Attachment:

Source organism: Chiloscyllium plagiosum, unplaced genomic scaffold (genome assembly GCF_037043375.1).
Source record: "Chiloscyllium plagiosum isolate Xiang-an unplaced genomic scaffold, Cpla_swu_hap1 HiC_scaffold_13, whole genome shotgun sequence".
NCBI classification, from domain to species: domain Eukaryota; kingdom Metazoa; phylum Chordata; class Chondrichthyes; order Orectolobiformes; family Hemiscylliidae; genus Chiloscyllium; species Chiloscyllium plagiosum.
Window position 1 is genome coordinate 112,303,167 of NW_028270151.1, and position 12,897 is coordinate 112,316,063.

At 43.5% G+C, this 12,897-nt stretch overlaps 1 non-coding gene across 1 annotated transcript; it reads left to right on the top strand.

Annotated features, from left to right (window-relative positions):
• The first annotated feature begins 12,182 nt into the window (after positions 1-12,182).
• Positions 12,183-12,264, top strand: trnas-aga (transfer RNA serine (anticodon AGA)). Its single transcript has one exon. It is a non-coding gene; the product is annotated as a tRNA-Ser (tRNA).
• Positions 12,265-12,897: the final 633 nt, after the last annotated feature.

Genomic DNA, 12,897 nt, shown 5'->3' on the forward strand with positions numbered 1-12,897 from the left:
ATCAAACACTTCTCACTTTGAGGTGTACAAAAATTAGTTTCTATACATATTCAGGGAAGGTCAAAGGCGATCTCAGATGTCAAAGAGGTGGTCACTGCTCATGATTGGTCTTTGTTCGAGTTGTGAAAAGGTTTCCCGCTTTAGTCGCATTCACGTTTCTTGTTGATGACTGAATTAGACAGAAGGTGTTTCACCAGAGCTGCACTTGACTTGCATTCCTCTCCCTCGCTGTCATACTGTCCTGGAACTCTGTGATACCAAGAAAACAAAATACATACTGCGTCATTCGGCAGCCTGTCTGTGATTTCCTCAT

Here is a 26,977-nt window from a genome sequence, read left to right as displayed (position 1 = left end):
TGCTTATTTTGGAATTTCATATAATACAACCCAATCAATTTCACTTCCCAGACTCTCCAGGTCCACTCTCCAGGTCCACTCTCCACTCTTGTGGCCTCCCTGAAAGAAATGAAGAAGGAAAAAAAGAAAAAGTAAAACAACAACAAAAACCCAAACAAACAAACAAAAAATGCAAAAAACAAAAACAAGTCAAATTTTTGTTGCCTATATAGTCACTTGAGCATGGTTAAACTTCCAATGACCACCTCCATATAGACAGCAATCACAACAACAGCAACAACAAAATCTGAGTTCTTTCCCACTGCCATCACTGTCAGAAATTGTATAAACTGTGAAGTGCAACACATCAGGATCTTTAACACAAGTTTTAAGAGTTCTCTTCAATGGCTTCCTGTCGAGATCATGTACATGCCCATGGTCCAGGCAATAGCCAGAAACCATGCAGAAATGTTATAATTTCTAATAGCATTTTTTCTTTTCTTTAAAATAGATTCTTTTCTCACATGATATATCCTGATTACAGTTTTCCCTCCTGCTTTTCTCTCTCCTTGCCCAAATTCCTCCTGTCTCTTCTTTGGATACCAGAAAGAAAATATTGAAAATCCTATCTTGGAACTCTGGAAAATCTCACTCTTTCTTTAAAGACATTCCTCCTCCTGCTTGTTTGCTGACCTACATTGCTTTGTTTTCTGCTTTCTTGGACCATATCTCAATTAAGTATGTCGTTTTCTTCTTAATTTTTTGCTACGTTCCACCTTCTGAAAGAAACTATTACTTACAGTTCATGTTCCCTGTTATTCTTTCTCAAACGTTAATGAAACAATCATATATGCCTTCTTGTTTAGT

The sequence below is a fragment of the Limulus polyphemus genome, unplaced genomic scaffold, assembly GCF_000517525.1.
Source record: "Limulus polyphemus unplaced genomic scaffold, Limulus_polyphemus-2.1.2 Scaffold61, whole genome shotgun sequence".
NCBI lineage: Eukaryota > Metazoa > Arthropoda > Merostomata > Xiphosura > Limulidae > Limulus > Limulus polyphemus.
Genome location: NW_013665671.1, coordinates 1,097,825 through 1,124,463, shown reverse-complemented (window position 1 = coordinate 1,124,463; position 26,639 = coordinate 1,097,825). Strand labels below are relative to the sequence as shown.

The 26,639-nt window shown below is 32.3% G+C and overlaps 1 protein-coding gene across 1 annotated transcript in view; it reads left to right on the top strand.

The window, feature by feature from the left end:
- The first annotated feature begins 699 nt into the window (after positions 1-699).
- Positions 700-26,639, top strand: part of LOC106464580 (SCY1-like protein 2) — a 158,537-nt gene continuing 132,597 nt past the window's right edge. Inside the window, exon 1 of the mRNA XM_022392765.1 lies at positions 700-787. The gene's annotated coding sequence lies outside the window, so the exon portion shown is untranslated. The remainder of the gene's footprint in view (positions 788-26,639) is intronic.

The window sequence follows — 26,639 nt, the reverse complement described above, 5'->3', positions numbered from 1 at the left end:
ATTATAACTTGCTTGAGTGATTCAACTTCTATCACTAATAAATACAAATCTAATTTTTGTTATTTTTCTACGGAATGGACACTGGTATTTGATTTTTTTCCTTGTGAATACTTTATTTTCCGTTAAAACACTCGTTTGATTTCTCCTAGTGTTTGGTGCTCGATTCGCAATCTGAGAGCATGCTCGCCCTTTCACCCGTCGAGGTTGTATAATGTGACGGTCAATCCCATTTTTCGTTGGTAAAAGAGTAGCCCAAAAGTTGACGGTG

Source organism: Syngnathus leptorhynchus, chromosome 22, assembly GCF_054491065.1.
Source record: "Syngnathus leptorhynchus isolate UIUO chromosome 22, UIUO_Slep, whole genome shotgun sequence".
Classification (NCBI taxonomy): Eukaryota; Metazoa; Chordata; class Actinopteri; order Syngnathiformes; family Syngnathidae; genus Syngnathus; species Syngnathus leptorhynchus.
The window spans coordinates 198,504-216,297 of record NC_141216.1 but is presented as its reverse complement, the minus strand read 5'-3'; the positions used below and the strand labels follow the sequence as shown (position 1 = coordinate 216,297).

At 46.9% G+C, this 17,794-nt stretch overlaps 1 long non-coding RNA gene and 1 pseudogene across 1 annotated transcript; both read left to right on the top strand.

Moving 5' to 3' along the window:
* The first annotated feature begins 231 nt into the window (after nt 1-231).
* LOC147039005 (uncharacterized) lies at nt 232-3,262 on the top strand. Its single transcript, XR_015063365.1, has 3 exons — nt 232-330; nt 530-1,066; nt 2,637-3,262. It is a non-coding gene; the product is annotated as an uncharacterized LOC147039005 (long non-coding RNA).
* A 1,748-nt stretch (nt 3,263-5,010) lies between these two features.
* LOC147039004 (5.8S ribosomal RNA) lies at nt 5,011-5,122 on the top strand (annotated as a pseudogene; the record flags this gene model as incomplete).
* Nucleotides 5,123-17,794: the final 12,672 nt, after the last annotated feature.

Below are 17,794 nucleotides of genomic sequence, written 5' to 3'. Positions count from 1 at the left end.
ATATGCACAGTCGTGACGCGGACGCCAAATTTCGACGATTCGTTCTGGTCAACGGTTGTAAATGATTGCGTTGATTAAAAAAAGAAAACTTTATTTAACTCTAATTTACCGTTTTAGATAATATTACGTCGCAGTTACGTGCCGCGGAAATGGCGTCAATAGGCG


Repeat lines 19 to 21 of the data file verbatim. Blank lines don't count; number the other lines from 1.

The window, feature by feature from the left end:
- The first annotated feature begins 699 nt into the window (after positions 1-699).
- Positions 700-26,639, top strand: part of LOC106464580 (SCY1-like protein 2) — a 158,537-nt gene continuing 132,597 nt past the window's right edge. Inside the window, exon 1 of the mRNA XM_022392765.1 lies at positions 700-787. The gene's annotated coding sequence lies outside the window, so the exon portion shown is untranslated. The remainder of the gene's footprint in view (positions 788-26,639) is intronic.